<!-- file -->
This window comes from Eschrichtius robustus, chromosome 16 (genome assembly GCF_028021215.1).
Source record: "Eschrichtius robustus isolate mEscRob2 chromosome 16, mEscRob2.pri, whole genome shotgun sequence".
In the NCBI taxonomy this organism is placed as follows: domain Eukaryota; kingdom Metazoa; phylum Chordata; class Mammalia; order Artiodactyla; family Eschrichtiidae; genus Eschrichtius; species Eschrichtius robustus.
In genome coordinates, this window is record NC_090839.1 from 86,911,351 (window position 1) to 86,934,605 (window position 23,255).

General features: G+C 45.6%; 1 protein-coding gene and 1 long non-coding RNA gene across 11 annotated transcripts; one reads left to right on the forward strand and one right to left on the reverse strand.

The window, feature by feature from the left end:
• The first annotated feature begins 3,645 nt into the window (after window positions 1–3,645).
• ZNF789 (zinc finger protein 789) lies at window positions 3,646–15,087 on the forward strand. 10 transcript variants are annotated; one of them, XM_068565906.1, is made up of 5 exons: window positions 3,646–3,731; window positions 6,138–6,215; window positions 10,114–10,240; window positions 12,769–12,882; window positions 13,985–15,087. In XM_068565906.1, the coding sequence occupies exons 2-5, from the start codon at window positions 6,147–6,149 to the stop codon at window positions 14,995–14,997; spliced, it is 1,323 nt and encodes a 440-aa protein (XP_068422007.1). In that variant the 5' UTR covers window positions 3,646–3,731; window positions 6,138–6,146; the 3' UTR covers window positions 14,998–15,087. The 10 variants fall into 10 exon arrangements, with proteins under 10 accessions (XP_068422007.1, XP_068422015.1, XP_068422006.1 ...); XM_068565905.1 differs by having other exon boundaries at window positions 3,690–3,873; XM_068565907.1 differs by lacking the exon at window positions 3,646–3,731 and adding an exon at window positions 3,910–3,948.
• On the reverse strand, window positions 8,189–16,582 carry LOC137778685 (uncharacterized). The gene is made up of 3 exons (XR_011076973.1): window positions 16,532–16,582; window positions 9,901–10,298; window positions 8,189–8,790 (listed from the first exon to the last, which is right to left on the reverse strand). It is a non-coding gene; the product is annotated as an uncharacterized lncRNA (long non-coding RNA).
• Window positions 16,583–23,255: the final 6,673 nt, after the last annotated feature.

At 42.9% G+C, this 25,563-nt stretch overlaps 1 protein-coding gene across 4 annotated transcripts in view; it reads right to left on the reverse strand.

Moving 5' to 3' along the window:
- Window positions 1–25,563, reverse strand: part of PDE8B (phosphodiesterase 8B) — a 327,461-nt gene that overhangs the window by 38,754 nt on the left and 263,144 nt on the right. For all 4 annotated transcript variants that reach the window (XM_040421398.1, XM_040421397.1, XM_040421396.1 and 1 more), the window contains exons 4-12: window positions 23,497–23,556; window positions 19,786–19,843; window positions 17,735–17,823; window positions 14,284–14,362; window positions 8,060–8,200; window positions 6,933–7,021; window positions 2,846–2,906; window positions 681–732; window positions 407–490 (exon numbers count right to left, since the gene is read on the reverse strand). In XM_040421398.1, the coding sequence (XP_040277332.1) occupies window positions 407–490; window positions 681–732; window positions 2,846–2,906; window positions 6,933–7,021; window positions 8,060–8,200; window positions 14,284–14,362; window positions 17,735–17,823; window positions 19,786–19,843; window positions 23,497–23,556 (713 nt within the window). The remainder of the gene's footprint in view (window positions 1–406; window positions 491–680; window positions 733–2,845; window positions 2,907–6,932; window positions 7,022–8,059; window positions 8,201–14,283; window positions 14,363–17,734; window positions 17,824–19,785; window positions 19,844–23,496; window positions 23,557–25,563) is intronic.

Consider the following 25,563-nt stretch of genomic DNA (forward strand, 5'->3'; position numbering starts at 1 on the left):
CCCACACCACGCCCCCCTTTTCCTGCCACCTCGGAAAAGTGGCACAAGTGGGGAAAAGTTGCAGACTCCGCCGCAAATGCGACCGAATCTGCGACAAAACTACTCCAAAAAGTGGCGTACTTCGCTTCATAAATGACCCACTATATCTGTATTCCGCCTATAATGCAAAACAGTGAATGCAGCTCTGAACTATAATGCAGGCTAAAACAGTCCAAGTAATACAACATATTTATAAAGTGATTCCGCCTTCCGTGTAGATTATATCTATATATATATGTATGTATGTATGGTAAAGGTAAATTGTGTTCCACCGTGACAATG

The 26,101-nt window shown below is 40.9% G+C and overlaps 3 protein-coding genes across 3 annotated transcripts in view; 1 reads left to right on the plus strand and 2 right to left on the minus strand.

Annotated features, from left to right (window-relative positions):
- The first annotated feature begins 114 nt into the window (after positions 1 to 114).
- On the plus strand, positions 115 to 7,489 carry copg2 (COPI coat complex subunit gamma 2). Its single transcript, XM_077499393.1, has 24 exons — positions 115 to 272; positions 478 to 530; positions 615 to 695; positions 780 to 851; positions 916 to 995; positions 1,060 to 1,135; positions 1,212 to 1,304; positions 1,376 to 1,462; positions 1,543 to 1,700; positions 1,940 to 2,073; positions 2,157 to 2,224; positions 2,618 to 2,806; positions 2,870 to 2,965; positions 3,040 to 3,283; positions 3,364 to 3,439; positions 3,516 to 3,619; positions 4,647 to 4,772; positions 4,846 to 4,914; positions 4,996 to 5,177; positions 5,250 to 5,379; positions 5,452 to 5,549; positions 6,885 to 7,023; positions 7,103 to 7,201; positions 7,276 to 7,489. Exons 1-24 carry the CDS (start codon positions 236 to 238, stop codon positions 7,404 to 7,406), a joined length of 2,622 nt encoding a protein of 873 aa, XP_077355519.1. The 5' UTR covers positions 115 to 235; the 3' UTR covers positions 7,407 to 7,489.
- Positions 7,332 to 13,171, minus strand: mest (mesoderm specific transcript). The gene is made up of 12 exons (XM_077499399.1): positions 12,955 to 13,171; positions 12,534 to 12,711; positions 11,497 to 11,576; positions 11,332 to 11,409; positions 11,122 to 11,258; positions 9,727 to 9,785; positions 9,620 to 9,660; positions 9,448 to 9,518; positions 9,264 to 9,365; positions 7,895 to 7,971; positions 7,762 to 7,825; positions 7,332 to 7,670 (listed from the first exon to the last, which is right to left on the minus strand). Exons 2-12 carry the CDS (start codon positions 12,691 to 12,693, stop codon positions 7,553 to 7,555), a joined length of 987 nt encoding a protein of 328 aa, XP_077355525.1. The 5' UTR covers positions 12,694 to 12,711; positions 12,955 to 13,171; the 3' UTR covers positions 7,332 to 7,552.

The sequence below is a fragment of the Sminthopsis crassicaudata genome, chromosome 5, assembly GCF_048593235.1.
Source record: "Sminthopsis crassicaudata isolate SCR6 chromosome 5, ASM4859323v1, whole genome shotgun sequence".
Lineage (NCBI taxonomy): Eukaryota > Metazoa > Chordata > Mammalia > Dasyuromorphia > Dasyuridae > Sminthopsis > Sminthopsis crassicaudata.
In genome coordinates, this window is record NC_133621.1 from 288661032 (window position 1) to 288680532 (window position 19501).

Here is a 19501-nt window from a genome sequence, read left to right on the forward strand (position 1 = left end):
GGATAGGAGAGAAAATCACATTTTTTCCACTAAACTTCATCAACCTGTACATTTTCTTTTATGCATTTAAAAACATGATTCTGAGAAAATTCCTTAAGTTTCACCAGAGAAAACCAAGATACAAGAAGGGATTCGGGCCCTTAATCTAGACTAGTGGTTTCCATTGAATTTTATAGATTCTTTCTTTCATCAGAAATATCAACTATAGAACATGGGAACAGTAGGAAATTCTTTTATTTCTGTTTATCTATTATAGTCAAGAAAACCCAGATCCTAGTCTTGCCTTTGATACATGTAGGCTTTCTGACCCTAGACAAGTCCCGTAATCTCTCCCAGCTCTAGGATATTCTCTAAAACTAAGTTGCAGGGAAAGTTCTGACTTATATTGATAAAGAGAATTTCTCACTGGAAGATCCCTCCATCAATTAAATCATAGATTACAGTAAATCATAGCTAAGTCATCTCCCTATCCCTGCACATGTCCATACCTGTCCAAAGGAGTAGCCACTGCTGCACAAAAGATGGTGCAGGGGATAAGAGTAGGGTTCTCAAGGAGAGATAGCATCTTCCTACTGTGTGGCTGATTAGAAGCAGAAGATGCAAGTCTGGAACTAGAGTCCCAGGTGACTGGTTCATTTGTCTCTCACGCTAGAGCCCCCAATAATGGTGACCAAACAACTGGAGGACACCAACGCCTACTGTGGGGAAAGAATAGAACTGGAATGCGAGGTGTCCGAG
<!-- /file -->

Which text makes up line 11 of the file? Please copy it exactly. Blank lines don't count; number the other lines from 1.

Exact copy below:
At 42.9% G+C, this 25,563-nt stretch overlaps 1 protein-coding gene across 4 annotated transcripts in view; it reads right to left on the reverse strand.